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Doctors attributed her headaches to an allergy. However, accurate diagnosis in Singapore revealed that little Chan Sophatny from Cambodia had a brain tumour. Her only option – a delicate 12-hour surgery.

The plan was to have a relaxing family vacation before three-and-a-half year old Sophatny started kindergarten in June 2007. But while in Thailand a month earlier, she suddenly lost her appetite and began vomiting. Her interest in Barbie dolls, a favourite of hers, vanished along with her bubbly demeanour. 

Singapore's first such nerve-stimulating procedure carried out by Mt Elizabeth team

Boy hit by brain tumour gets implants to breathe again.

A 12-YEAR-OLD Vietnamese boy struck down by a brain tumour has been given the chance of a normal life, after doctors at Mount Elizabeth Hospital performed Singapore's first electrode nerve-stimulating implant surgery. The 31/2 -hour procedure was performed last Saturday on Van Gia Dat, who had been on a ventilator since a tumour at the base of his brain destroyed his ability to breathe independently. The fast-growing tumour, which was removed here in June, had damaged the medullary control centre in the brain stem, which governs involuntary breathing. Being on the ventilator lull time has also left him vulnerable to recurrent chest infections.

Nepalese twin girls separated in 96-hour operation

After 96 hours in the operating room, 11-month-olds Jamuna and Ganga are two separate babies. The conjoined twins (also known as "Siamese twins") from a mountain town in Nepal were sent to Singapore for surgery. Conjoined twins are always identical and usually must be separated in order for them to survive.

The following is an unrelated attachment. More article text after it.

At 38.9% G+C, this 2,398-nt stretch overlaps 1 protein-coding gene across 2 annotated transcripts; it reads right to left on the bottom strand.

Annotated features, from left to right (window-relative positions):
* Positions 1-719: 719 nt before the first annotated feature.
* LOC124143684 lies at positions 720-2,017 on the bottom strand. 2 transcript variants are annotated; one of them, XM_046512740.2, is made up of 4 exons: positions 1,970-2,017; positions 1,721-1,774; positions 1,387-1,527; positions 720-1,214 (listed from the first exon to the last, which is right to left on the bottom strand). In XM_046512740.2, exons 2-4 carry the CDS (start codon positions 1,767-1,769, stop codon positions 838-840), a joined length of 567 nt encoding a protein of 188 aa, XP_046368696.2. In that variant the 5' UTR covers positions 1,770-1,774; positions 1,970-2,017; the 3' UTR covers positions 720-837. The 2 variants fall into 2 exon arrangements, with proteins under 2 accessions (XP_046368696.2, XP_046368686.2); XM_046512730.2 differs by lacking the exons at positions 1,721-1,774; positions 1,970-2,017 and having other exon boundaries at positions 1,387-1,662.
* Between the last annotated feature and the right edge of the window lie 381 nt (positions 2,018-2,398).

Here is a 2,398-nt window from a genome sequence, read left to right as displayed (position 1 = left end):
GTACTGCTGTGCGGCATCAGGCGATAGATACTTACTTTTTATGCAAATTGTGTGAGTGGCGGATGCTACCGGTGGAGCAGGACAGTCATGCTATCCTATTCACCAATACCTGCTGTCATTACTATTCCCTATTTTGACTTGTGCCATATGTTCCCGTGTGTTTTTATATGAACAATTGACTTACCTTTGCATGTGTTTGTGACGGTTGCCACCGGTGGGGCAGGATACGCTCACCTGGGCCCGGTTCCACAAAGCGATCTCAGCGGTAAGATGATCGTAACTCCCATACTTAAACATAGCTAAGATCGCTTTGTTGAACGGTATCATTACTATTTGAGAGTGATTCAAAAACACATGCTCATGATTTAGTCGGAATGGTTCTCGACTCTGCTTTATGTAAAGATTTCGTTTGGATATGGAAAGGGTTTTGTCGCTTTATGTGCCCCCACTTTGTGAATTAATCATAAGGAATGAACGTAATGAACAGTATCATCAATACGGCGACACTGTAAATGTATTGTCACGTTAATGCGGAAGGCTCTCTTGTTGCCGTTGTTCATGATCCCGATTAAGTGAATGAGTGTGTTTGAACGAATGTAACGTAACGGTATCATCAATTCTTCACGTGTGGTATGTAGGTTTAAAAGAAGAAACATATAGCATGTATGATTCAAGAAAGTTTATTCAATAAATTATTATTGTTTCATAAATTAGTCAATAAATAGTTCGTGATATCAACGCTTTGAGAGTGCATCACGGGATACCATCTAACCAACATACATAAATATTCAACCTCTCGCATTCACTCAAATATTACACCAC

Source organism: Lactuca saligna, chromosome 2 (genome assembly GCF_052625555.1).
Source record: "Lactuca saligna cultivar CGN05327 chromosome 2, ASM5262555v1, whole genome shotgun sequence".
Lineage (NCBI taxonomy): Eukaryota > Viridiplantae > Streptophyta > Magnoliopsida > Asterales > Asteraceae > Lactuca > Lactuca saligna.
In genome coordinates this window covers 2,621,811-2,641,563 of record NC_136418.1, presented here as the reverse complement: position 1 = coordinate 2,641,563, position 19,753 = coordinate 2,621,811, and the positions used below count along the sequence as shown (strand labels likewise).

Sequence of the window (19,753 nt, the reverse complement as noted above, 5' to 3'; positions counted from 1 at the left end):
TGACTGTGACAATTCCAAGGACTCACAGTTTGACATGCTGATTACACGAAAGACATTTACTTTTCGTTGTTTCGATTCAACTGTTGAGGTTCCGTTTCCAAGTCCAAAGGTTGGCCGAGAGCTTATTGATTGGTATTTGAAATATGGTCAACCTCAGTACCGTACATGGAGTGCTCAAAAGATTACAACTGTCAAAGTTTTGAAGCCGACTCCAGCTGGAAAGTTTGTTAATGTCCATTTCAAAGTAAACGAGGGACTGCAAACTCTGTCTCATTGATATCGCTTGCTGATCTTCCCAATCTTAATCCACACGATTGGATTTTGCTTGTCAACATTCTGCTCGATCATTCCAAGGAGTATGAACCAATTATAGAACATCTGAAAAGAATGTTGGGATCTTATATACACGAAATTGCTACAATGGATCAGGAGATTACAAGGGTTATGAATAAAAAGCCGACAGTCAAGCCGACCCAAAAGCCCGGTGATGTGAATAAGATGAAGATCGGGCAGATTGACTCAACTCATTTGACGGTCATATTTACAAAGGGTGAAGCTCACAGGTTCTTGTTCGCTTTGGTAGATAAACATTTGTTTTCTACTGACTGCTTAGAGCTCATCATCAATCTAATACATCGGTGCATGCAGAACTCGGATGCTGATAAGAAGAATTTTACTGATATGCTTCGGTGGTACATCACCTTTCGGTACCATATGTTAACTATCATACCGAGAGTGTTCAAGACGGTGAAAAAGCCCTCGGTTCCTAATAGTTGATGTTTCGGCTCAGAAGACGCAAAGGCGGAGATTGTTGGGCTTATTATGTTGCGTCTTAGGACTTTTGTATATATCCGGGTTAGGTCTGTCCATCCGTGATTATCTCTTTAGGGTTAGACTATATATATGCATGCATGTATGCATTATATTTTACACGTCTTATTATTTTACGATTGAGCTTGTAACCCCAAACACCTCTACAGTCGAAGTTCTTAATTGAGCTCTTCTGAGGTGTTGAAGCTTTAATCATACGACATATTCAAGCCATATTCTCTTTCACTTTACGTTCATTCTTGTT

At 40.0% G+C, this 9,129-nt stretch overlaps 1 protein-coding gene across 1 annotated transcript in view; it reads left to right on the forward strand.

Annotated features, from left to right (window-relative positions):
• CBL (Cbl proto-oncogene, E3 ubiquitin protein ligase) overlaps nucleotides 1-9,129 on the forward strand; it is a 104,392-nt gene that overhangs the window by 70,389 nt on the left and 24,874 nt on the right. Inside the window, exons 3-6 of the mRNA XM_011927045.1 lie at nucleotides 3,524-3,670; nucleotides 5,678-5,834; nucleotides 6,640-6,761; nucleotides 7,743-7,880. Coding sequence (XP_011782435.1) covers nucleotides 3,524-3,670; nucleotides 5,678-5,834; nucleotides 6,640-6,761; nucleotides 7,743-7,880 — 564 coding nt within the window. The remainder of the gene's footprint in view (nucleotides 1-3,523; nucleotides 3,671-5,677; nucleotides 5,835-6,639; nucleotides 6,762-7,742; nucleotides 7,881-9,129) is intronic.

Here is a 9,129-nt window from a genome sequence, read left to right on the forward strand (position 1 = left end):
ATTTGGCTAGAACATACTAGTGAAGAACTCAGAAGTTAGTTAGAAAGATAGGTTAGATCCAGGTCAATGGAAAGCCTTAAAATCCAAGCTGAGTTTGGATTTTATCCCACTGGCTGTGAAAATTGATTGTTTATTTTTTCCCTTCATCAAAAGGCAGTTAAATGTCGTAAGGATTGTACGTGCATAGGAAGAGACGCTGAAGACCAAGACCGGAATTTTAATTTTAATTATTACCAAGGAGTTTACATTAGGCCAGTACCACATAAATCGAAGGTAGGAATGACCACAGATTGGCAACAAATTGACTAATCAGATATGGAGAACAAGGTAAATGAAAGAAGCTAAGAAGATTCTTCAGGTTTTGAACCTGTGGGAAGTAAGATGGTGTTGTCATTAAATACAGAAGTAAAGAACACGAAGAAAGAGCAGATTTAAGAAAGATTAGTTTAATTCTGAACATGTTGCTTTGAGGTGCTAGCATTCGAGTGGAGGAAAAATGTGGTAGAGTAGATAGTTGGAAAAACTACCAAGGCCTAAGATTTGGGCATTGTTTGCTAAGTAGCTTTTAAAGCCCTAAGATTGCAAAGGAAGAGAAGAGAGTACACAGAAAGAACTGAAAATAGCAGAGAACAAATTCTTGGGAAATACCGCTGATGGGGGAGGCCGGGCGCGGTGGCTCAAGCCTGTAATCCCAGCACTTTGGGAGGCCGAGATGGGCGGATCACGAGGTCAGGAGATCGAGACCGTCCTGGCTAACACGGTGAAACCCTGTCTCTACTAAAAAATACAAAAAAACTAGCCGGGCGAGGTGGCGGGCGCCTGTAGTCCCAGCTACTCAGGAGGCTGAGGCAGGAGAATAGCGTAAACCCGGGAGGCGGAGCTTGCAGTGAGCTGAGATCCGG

A Singapore doctor gave my baby hope

No doctor wanted to treat her. So for the sake of her unborn child, a Ukrainian mother-to-be flew across the world to Singapore to remove a brain tumour that was threatening her baby’s life and hers as well.

Their three-year relationship had culminated in marriage late last year but 25-year old Natalia and 23-year old Andrey Tsyba were not prepared for what was to follow. In January 2008, from the highs of marital bliss, the couple were suddenly thrown into a deep pit of despair and horror.

COCO CANALE’S STORY

November/December 2009

“Your daughter needs immediate brain surgery”.  Nichola & Eric had the same reaction of all parents to the Doctor’s news:  shock, incomprehension and fear.

Coco had been admitted to hospital the day before with sudden symptoms of tiredness and vomiting. Two days earlier she had been like every other 4 year old - attending school, playing normally with her friends, and swimming. There had been no mention of headaches, she hadn’t had a fever and she had been eating and sleeping normally. But mother’s instinct had told Nichola that the tiredness, vomiting and Coco’s pallor were not just something working its way through Coco’s system, and that there was real cause for concern. Coco’s paediatrician, who had known her since birth, agreed and admitted Coco to Gleneagles Hospital in Singapore.

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